David Cameron has been accused of “uber-cronyism” after it emerged Downing Street special advisers were awarded pay rises of up to a quarter, months before he intervened to secure some of the same staff increased severance packages.
It has emerged that the former prime minister had the salaries of some of his advisers boosted by as much as £18,000, or up to 24 per cent despite most public sector workers having their pay increases capped at 1 per cent. Downing Street said the pay rises were triggered by the end of the coalition government, when Conservative appointees took on greater responsibility following the departure of Liberal Democrat colleagues. However, Theresa May sought to distance herself from the decision, with her spokesman saying it had been taken by the “previous regime”.
The pay rises have been condemned by unions and opposition parties, with Liberal Democrat leader Tim Farron saying Mr Cameron should feel “ashamed”. Seven out of ten of the Downing Street advisers reappointed after last year’s general election received pay rises. At least four were also given honours in Mr Cameron’s controversial resignation honours list.
Following Mr Cameron’s departure, several advisers were also awarded increased severance packages beyond what was set out in their contracts to compensate them for the sudden end of his government.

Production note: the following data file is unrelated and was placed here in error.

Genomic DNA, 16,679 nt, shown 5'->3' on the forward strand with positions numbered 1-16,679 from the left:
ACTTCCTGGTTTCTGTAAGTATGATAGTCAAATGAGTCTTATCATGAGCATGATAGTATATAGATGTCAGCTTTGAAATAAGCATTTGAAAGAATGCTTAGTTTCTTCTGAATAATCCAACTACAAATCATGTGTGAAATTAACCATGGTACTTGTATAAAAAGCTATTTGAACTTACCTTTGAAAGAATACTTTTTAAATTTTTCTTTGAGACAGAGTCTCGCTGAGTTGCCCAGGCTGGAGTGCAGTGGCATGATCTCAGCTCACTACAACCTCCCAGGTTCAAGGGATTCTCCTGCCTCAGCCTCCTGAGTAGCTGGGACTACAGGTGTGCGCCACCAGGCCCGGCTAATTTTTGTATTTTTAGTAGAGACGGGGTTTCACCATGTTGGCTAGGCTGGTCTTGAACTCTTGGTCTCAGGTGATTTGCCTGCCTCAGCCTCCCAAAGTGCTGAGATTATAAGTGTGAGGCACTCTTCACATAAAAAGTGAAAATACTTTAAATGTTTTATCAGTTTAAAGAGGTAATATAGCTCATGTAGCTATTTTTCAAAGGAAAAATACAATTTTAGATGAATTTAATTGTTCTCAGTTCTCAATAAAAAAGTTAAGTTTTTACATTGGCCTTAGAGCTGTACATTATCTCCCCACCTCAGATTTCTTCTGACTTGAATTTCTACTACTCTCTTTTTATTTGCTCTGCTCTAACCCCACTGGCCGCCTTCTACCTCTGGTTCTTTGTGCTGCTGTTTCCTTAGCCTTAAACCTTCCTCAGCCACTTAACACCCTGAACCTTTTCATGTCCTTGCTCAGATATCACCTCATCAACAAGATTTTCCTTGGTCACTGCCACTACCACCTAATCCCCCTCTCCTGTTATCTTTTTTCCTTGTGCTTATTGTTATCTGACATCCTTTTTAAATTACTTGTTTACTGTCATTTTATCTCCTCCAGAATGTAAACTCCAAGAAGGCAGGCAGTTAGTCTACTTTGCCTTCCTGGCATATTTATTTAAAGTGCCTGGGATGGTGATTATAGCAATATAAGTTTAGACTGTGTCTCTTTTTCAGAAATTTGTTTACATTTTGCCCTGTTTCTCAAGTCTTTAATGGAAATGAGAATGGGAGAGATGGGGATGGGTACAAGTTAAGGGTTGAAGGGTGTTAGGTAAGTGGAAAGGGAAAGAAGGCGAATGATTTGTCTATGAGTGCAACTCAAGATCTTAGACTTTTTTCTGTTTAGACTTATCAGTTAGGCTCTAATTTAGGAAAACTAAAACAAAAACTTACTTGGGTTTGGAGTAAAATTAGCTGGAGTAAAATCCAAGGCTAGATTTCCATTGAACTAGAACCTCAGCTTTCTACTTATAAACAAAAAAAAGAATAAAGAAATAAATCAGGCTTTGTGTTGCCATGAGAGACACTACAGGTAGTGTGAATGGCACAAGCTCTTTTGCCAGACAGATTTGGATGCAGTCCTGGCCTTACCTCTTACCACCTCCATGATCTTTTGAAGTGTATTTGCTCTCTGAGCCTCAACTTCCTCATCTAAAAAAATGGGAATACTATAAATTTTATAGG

Senior members of his staff took home an extra £282,000 between them after the Prime Minister overruled concerns of the chief executive of the civil service.
Mr Farron said: “This is triple whammy – honours to cronies and a whacking great pay rise and then a bumped up severance package. Compare this massive rise in a select few’s pay to a 1 per cent pay rise given to nurses, teachers and public sector workers and the 2 per cent average pay award across the private sector in 2015.
“This is frankly utterly shameless and the former PM should be ashamed.”
Labour deputy leader Tom Watson said: “We knew David Cameron was guilty of cronyism by doling out honours to his mates and closest supporters, but the decision to award advisers huge pay rises in his final year in office is an insult to the thousands of hard-working civil servants who were forced to endure years of pay freezes under his government.
“It also resulted in Cameron’s advisers receiving far larger pay-outs when they left their jobs in June. It’s uber-cronyism, it’s totally unacceptable and Theresa May should claw the money back.”
Asked whether Mrs May’s administration stood by Mr Cameron’s decision, a Downing Street spokesman said: “It was a decision made by the previous regime. They were pay awards set in line with policy for people’s changing roles.”
Dave Penman, general secretary of the FDA union, which represents senior officials, said: “It would seem hypocrisy knows no bounds from a prime minister who preached pay restraint and austerity to public servants and the public, whilst at the same time awarding double-digit pay rises to his special advisers.”
Mark Serwotka, general secretary of the Public and Commercial Services union, said: “We believe that every civil servant deserves a decent pay rise. It is frankly shameful that David Cameron thinks that this should just apply to his close circle of political friends.”
A Cabinet Office spokeswoman said: “Decisions about special adviser salaries take into account various factors.
“These increases, which were agreed by the then prime minister, reflected changes to the scope and range of responsibility in the roles of a number of special advisers following their reappointment after the 2015 general election.”